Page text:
Republican Rep. Peter Meijer of Michigan said in a Sunday interview that members of his party who stormed the Capitol on January 6 had ‘riot envy’ for left-wing Black Lives Matter activists protesting across the country the summer before.
In turn, he said, Democrats were feeling envious of Republican efforts to delegitimize the American political system and accused them of working to do so in ‘less dramatic ways.’
‘You’ve got one party that’s being led by Trump here that seems to be trying to delegitimize our democracy. Does that concern you?’ asked host Chuck Todd.
Meijer said it did.
‘But I also see another party that’s trying to delegitimize our democracy in far less dramatic ways. At least, you know, not guys with Viking hats, you know, bare-chested, running into the Capitol, but calling for packing the Supreme Court, calling for abolishing the Senate,’ the Michigan Republican said.
‘And frankly, doing the same thing, the same justifications that I saw from some members of my party after the riots last summer. They say, “Well, why is it so bad that we stormed the Capitol? You know, they were the ones burning down these cities.” The sense of riot envy.
‘Now we have this delegitimizing envy where, again, it is creating a reciprocal reaction.’
Rep. Peter Meijer is one of 10 Republicans who voted to impeach Trump over his role in the Capitol riot last year
A wave of demonstrations against racism and police violence wracked the United States during the summer of 2020, after video of black Minneapolis resident George Floyd’s killing at the hands of white police officer Derek Chauvin sparked a global outcry.
While the majority of these demonstrations were peaceful, after-dark rioting and looting across US cities caused millions of dollars in damage. The unrest also saw a police precinct in Minneapolis and law enforcement vehicles across multiple cities set ablaze.
Meijer said the country is in an ‘incredibly dangerous’ position and warned that both parties were capable of causing harm.
‘I think the threat of violence is probably more pronounced on the right today. But that does not mean the left is not capable as well. And that is what we need to cease,’ he said.
Meijer was one of 10 House Republicans who voted to impeach Donald Trump following the Capitol riot. In a bid to unseat him, the former president endorsed a primary challenger for Meijer’s seat in November.
Trump has managed to retain kingmaker status among the GOP despite multiple prominent Republicans condemning his role on January 6 in the riot’s immediate aftermath. Senator Lindsey Graham and House GOP Leader Kevin McCarthy are among the lawmakers who’ve since walked back their anger and have since stood firmly behind Trump.
Meijer chalked it up to there being ‘no other path.’
He also seemed to blame President Joe Biden and his progressive policies for pushing Republicans closer to Trump.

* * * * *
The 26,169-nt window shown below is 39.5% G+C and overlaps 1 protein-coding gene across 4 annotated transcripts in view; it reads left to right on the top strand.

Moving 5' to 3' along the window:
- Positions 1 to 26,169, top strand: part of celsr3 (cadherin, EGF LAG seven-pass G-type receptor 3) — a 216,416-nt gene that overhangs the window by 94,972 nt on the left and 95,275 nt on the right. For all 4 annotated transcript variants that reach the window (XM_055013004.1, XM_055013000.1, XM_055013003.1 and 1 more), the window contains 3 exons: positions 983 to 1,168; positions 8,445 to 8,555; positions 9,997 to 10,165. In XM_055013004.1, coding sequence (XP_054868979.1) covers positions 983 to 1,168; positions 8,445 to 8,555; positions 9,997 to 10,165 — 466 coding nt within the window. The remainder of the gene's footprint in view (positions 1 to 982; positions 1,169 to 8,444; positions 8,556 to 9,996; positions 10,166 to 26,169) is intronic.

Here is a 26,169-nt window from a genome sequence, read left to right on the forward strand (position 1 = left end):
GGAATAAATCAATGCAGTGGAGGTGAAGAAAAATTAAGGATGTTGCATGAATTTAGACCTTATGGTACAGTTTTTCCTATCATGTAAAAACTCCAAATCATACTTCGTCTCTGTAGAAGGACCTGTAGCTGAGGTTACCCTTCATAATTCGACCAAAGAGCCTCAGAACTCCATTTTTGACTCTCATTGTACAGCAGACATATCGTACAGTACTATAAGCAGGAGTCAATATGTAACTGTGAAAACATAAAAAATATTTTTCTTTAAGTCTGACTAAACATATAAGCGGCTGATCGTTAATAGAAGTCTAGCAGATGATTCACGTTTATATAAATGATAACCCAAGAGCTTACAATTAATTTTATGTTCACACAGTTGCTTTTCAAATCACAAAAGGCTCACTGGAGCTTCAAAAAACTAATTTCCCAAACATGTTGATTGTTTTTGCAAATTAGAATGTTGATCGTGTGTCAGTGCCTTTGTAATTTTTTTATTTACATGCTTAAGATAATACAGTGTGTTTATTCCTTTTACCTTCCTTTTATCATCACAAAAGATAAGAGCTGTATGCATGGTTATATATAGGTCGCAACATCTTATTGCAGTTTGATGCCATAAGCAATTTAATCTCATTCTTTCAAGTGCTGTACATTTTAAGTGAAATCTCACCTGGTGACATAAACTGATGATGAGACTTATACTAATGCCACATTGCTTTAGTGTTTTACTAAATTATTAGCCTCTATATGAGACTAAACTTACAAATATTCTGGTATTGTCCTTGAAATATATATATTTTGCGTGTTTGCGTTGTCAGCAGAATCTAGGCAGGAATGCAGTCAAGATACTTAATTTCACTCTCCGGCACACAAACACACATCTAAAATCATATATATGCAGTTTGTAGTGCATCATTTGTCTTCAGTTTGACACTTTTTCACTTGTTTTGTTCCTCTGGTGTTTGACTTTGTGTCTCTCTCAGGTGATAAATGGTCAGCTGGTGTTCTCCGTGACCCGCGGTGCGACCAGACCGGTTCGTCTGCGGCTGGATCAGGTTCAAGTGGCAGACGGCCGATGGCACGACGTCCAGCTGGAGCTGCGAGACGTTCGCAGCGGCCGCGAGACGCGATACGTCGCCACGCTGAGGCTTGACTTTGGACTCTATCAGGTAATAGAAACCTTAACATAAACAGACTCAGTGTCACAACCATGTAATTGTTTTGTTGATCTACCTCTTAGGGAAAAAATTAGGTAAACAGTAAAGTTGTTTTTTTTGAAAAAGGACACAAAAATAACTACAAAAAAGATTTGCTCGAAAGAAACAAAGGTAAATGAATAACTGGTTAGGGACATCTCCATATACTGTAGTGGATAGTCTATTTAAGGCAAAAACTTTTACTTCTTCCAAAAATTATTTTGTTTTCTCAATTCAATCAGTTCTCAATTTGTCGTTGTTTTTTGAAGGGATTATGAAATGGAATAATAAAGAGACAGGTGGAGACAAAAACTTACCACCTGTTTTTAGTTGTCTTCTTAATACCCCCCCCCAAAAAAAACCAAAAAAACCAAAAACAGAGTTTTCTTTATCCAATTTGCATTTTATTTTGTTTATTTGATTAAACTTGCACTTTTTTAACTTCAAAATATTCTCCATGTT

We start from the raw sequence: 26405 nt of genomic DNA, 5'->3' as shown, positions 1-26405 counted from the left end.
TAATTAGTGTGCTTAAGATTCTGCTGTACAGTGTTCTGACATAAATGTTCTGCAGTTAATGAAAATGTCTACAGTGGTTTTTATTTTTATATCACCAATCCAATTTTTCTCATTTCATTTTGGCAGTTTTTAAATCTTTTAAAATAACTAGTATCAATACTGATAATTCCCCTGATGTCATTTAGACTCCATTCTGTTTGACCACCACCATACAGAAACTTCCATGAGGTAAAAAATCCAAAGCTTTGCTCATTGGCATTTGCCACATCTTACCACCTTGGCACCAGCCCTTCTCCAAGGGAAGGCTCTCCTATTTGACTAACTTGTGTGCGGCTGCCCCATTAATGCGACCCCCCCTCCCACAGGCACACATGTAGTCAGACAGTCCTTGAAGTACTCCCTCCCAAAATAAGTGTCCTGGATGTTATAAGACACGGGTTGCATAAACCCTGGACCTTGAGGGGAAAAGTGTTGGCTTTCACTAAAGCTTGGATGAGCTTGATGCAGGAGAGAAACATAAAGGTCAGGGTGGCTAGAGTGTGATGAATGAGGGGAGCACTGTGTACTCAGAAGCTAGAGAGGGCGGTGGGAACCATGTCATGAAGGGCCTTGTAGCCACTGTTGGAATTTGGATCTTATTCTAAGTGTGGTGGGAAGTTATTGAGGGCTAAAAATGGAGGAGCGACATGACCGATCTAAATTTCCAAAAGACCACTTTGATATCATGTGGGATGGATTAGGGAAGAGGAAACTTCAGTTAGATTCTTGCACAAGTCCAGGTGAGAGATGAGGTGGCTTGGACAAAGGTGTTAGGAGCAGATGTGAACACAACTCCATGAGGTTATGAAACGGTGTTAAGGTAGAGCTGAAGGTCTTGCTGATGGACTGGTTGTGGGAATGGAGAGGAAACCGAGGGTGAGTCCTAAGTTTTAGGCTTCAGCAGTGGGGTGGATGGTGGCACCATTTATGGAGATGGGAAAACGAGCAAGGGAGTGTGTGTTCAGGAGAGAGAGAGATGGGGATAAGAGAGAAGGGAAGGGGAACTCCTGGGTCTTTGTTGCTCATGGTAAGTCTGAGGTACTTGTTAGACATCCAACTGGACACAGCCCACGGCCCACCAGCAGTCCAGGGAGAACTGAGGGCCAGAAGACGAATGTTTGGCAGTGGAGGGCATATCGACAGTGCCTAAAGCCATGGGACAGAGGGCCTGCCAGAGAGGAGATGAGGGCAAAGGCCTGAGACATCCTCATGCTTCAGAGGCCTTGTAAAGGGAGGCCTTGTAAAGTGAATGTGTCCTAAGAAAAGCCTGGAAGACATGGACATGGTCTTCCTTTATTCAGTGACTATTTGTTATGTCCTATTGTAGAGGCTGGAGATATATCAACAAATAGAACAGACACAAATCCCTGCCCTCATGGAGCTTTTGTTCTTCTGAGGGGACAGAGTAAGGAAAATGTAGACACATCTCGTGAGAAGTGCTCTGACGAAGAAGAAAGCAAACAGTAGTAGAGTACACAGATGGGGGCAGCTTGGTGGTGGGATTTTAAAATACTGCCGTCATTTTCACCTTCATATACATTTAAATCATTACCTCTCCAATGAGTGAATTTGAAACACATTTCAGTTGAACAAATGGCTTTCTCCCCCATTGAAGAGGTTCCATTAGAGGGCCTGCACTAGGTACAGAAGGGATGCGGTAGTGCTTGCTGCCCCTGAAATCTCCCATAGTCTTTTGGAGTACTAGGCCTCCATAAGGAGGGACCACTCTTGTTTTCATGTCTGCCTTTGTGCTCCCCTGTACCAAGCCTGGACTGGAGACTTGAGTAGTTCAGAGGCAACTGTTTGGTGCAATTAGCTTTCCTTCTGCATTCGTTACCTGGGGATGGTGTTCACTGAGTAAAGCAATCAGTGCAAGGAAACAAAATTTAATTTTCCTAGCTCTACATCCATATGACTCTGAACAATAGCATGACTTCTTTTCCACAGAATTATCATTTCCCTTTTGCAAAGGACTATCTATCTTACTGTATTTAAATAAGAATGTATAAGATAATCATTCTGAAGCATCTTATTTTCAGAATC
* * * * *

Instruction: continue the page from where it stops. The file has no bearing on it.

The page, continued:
‘There was no alternative. There was no other path. And given how President Biden when he was elected into office, you know, said he would be moderate and look for bipartisan solutions… it became an exercise in trying to be an LBJ or FDR-style presidency and enact transformational change in the absence of any compelling mandate from the American people to do so,’ Meijer said.
He said angry Trump supporters who stormed the Capitol had ‘riot envy’ for anti-police protests that Democrats were staging in 2020
Millions of left-wing activists across the country protested against racism and police violence in summer of 2020
‘So that gave the rallying signal, that created a very steep divide. And at the end of the day, there’s no other option right now in the Republican Party. And that’s a sad test.’
He didn’t support House Speaker Nancy Pelosi’s creation of a select committee to investigate the Capitol riot, instead favoring a more bipartisan approach. Meijer has since appeared to support the panel’s investigation when he voted in favor of criminal charges for Steve Bannon, after the ex-Trump adviser refused to cooperate with the committee.
‘I think the ultimate thing to look at here is what precedent is being set and how that could be used in the future. With Steve Bannon, it was very clear: Congress has the prerogative to issue subpoenas and it has to have the contempt power in order for that subpoena to have any weight. And Steve Bannon flat out rejected any cooperation and told Congress to pound sand,’ Meijer explained.
But when it came to Mark Meadows, the North Carolina representative-turned-White House Chief of Staff, Meijer said he ‘was cooperating at least to some degree’ before he abruptly severed ties with the Democrat-led panel.
So far the committee’s investigation has produced House-wide contempt votes for Meadows and Bannon. The latter was indicted in November and could face up to a year in jail and a fine of as much as $100,000.
Whereas support for Bannon’s conviction saw nine Republicans break ranks, just two Republicans — committee members Reps. Liz Cheney and Adam Kinzinger — voted for Meadows’. It’s now up to Attorney General Merrick Garland on whether he charges the former chief of staff.
Source: Daily Mail